Date of Award


Document Type


Degree Name

Master of Science


Department of Engineering Physics

First Advisor

Michael A. Marciniak, PhD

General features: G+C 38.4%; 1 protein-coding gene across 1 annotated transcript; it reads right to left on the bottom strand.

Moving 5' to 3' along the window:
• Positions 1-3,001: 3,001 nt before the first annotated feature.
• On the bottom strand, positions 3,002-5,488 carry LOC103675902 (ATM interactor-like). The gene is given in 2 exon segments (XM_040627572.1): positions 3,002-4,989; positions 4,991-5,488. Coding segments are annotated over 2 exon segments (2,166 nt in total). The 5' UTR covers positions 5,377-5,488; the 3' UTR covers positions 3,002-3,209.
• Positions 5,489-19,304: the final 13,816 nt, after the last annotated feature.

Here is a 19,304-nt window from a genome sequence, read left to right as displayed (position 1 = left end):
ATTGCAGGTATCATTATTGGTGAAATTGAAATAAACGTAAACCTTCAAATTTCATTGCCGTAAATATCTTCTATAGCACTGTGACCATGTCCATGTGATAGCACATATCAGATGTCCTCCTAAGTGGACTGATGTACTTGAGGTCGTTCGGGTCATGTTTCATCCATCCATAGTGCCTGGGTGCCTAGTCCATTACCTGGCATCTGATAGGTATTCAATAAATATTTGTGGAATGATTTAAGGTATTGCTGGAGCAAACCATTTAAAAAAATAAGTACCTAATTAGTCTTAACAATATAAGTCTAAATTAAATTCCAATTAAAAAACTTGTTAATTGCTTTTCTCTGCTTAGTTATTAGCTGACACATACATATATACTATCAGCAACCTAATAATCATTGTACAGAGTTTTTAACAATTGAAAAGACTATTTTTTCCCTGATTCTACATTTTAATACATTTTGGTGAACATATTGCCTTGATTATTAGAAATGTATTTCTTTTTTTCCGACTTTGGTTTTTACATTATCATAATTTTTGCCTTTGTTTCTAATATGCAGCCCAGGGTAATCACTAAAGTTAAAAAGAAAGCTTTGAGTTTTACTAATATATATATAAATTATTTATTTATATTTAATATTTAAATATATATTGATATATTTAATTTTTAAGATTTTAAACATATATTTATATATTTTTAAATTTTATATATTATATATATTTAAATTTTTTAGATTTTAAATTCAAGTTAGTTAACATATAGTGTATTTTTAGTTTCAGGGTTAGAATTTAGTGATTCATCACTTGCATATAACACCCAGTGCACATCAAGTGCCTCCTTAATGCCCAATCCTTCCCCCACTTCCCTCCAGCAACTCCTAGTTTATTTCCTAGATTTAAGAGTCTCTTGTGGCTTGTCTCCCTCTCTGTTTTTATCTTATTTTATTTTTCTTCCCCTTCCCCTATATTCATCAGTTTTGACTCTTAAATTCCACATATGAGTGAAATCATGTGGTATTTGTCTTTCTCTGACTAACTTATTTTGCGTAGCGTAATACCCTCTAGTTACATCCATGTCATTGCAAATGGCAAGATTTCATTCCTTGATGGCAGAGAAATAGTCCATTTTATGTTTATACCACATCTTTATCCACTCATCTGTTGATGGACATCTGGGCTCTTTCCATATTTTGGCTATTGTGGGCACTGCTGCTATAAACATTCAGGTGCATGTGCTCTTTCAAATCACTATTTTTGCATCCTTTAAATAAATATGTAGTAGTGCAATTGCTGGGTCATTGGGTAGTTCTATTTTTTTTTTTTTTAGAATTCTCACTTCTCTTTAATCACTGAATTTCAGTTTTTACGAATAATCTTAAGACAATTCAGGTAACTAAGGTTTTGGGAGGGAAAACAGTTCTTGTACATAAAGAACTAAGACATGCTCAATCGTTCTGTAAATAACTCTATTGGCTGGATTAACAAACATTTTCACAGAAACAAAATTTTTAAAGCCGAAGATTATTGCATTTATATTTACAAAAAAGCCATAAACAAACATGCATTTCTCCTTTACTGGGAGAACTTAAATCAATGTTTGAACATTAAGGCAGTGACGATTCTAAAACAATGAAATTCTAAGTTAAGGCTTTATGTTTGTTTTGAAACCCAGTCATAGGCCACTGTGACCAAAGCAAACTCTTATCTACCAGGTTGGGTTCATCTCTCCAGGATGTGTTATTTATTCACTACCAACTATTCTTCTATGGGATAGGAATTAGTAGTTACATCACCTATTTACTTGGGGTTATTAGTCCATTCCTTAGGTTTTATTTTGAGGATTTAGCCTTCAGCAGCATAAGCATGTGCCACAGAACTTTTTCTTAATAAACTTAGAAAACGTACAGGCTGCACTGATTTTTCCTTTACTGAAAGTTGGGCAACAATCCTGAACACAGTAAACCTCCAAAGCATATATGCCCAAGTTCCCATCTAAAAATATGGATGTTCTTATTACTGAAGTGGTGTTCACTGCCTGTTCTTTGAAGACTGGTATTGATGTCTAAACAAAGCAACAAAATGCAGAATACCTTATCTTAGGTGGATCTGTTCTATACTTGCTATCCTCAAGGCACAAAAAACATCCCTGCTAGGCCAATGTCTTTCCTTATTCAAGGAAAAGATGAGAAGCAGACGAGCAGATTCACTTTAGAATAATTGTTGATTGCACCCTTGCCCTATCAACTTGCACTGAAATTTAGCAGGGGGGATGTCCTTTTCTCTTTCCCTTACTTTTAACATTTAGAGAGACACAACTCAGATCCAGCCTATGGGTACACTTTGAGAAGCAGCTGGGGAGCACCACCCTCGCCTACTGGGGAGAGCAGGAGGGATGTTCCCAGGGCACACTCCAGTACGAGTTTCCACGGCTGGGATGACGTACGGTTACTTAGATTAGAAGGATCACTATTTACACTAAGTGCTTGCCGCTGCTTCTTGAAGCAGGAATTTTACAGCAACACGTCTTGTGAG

The temperature dependence of Bidirectional Reflectivity Distribution Functions (BRDFs) is not well documented. For the sake of time and customer demand, current measurements are taken at room temperature, but the reflectivity of a material changes as a function of temperature. The assumption is that this change is uniform, and as such, the BRDF will retain its relative angular shape but perhaps be scaled in magnitude as a function of temperature. When BRDFs are to be used at elevated temperatures, a scaling factor is then applied. In addition, BRDF as a function of rate of change of temperature has been identified by the Directed Energy community as being of interest in optical determination of power on target. BRDF acquisition is often taken with very expensive pieces of equipment known as gonioreflectometers. The process of collecting a BRDF for a sample can take on the order of a day. To speed the collection of BRDF data, the computer graphics industry developed a technique using a series of images that contain enough information to extract the BRDF of the sample in question. This experiment begins the journey down the path towards understanding temperature dependence of BRDF through image-based BRDF measurement. With the eventual goal of temperature coupled samples, the size of the optics, used here had to be large to accommodate the size of thermally controlled samples. Much of this initial experimental set up was creating custom components to hold the large optics, the sample or the camera.

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